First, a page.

Dungeness River Audubon Center is a leader in outdoor classroom learning centered in nature.
Our education focus is on elementary and middle school children from second through eighth grades. Thanks to a series of environmental education grants, DRAC staff has developed curriculum for elementary and middle schools that focus on the wildlife of the Dungeness watershed and how humans affect local watersheds over time. Spending time outdoors facilitates naturalistic thinking and allows children to use their skills in a natural setting, developing the ability to recognize patterns and relationships in nature.
During these trips, students use the scientific method and widely used field techniques to answer the question, “Is the Dungeness River in Railroad Bridge Park healthy for salmon?” Each class participates in a 1-hour classroom visit and a 2-hour field trip to the Dungeness River at Railroad Bridge Park, where they conduct four experiments to collect data that indicate the river’s health:
1) Making observations and documenting the River with photographs,
2) Measuring temperature and dissolved oxygen,
3) Conducting a cobble survey,
4) Collecting, identifying, and counting aquatic macroinvertebrates.
Students use the data they collect in the field to make a conclusion about the health of the Dungeness River at Railroad Bridge Park.
During late May and early June, all 6th graders from Sequim Middle School participate in field trips to Railroad Bridge Park, where they participate in seven different activities exploring park stewardship and management of the river, such as understanding the flora and fauna of Railroad Bridge Park, discovering river systems, discovering habitat succession, and taking part in noxious weed removal in the river’s flood plain. Sequim High School AP Biology students assist with teaching and mentoring 6th grade students.
In the fall, Sequim Middle School 7th grade students visit the Jamestown S’Klallam Tribe campus where River Center and tribal staff guide students through the historical use of natural resources, beginning 14,000 years ago when humans first settled here. Students discover human uses of the Olympic Peninsula’s natural resources by participating in an archaeological dig and deciding how to use resources during a game of survival. Students are also encouraged to uncover native art during a visit to the tribe’s carving shed. Unlike other programs offered by the River Center, this program focuses strongly on Language Arts and Social Studies.
During early May, Sequim Middle School 8th grade science students investigate the Dungeness watershed through four experiences, all related to increasing public awareness about bacterial contamination of Dungeness Bay. Students map watersheds and discover the importance of preserving bird stopover habitat, become experts on shellfish health, gather data on riparian forest health, and learn about the importance and influence of septic tanks in our area. For a conclusion the students create a river and discuss the influence of development on their watershed.
Independent research and teaching 6th Grade (see above). Through donated endowments, Olympic Peninsula Audubon Society and the River Center Foundation provide internship programs to complete independent projects in environmental studies. High school students also have the option to complete Natural Resource credit through the Lincoln Skills Center in Port Angeles through internships or independent projects.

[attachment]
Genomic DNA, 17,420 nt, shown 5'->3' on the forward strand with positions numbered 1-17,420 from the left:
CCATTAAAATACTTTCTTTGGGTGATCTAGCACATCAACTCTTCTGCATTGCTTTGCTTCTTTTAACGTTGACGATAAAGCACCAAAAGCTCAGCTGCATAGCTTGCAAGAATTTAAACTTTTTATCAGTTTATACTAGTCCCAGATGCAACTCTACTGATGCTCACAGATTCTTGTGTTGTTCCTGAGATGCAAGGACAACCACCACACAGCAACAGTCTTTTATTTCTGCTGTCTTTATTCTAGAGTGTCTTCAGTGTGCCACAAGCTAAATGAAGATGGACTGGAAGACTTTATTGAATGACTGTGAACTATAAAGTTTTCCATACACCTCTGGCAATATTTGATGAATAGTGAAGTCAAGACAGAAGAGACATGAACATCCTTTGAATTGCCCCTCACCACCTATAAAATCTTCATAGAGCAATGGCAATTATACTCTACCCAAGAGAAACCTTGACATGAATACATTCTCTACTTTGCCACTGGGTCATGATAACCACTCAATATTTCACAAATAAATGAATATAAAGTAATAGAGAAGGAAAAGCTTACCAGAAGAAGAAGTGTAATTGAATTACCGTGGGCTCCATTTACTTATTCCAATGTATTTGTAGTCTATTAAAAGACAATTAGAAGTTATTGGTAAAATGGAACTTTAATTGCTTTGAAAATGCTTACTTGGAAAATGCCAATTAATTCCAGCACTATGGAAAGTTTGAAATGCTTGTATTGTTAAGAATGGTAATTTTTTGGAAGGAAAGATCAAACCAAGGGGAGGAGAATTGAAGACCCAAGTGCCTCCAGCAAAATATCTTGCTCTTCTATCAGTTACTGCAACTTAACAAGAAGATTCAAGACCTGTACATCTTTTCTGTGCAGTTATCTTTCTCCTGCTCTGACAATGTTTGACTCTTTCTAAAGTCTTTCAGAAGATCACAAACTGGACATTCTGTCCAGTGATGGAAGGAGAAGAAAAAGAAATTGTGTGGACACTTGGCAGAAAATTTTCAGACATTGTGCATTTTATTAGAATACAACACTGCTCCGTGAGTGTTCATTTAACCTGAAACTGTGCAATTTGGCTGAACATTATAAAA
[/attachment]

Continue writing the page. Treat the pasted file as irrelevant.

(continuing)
10 Education Goals for the Dungeness River Audubon Center
- Continued broad focus on both children and adult education, using the Dungeness watershed, its wild inhabitants, natural history, and the wise use of natural resources as central themes.
- Have established school visitation programs by Audubon Center staff and volunteers to K – 12 classrooms, covering specific lessons in ecology, birds, other vertebrates, watersheds, human uses of natural resources, stewardship, and conservation, focusing on hands-on activities and the Washington State EALRS.
- Provide specific curriculum for 4th through 8th grades targeting the Dungeness watershed, how humans use and affect this watershed, and the fish, wildlife, and native plants of riverine habitats. This curriculum will include both in-class lessons and field trips to various locations in the watershed.
- Continued field trips for all grades to the Audubon Center and Railroad Bridge Park, focusing on hands-on data collection about organisms in the river and riverside forests.
- Have three week-long day camps for grades 3 – 5 focusing on fun science projects, arts and crafts, river research, and other hands-on activities.
- A well-developed intern program for high school and college students, providing equipment and mentoring for individual research projects related to the watershed and wildlife.
- Have regular programs at the Audubon Center covering a wide variety of natural history, conservation, science, and natural resource topics, aimed particularly at adults, but also suitable for older children. We particularly wish to provide a location where professional resource managers and researchers can translate their knowledge and information to the public, in language all can understand.
- Have a vibrant corps of adult and youth docents who are active in Audubon Center education programs as teachers, learners, and supporters. Provide support for docents and other educators to create lessons about the river and its wild inhabitants.
- Have informative exhibits, including hands-on activities and computer-aided lessons, in the Audubon Center building for drop-in visitors to learn about the Dungeness watershed and other topics.
- Provide a self-guided nature trail available in Railroad Bridge Park, with published trail guide containing informative details about the river, habitats, and wildlife of the area.